Beetle (Giraffe) Lasiorhynchus barbicornis
Species: L. barbicornis
Binomial name: Lasiorhynchus barbicornis
Common name: New Zealand giraffe beetle, tuwhaipapa, New Zealand’s giraffe weevil,
Lasiorynchus barbicornis is a straight-snouted flying beetle of the family Brentidae (it is not a weevil). It is endemic to New Zealand and the male is New Zealand longest native beetle at 85mm, the females are half the size at 45mm.
This species displays extreme sexual dimorphism which is mostly due to the elongation of the male rostrum. Focal observations have determined the role of the males very large rostrum is as a weapon during male-male contests.
The male has antennae at the end of the rostrum, whilst females have a reduced protrusion with antennae about halfway along. Having the antennae in this position allows the female leaves it mouth free to bore into the bark of dead trees to lay their eggs. The egg-laying takes place from October to March. The hatch grub then tunnels for two years into the tree or log. The adult leaves a distinctive square hole when it leaves the tree. The adults live for only two weeks.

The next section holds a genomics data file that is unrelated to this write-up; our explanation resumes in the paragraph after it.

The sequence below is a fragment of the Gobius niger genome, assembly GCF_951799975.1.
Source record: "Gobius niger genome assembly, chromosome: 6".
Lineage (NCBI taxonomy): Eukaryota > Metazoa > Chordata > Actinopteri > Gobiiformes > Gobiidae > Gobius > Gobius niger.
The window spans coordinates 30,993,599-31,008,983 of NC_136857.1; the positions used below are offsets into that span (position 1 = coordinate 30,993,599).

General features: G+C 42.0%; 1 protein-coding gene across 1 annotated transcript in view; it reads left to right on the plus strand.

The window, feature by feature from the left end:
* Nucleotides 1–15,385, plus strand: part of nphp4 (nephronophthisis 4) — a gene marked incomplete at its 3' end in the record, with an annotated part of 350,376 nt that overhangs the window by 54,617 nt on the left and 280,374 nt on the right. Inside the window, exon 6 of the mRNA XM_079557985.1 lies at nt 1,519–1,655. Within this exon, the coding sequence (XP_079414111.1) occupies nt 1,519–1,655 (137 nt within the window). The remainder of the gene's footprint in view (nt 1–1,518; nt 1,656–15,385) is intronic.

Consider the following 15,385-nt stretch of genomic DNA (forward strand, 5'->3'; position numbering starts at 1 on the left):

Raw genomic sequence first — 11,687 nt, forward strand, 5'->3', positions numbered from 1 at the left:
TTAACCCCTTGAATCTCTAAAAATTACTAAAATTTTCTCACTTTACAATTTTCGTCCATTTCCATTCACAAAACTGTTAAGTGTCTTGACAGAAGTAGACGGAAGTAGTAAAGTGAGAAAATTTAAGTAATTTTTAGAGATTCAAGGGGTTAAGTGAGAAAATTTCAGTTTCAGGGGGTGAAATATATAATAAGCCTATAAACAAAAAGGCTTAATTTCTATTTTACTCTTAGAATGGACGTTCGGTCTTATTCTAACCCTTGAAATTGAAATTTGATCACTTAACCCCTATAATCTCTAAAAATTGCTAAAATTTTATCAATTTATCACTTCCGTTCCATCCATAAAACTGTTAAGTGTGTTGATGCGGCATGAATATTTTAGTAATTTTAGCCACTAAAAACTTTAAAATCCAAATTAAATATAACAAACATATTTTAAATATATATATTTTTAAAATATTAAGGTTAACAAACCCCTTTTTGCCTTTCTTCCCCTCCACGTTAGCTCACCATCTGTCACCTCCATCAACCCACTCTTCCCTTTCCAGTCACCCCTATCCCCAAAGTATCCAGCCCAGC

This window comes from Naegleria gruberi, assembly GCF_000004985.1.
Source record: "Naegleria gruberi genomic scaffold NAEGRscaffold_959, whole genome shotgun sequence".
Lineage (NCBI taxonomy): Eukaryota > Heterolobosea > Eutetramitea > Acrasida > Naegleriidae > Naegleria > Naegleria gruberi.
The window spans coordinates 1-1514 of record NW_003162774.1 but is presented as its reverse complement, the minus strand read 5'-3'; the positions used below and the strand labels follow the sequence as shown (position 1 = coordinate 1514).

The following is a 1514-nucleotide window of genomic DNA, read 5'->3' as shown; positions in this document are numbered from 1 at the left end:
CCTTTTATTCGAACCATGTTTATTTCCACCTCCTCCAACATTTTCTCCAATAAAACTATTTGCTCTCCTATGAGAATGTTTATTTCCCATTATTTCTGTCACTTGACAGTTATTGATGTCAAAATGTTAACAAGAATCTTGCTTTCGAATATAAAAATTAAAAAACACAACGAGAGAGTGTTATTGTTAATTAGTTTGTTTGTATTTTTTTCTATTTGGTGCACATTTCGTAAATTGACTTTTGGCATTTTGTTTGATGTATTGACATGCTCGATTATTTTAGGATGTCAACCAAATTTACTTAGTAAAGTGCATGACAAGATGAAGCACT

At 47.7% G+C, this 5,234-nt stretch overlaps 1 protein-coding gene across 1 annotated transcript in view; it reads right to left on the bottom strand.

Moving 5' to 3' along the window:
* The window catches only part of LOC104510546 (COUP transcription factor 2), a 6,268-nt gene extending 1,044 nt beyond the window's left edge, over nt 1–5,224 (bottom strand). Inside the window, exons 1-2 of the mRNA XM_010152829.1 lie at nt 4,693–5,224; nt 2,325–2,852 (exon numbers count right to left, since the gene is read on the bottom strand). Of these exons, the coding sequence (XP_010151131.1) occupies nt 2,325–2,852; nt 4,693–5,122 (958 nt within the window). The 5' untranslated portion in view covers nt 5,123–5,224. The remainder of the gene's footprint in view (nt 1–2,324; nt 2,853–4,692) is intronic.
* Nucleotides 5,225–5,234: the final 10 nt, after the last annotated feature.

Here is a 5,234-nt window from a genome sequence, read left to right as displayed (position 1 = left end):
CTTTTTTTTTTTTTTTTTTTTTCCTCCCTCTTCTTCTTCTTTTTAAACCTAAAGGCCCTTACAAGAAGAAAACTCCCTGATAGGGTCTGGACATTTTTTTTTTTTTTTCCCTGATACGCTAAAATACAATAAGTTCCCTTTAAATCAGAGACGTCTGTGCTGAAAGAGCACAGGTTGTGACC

The New Zealand endemic giraffe beetle (Lasiorhynchus barbicornis) have been found with assemblage of mites on their bodies. There appears to be at least 4 different mite morpho-types observed on an average beetle. It is not known if these mites are parasitising the beetles in order to survive and reproduce, or using the weevils as a vehicle of dispersion (phoresy).
Photo of a male New Zealand giraffe beetle (Lasiorhyncus barbiconus) with mites attached to the thorax.
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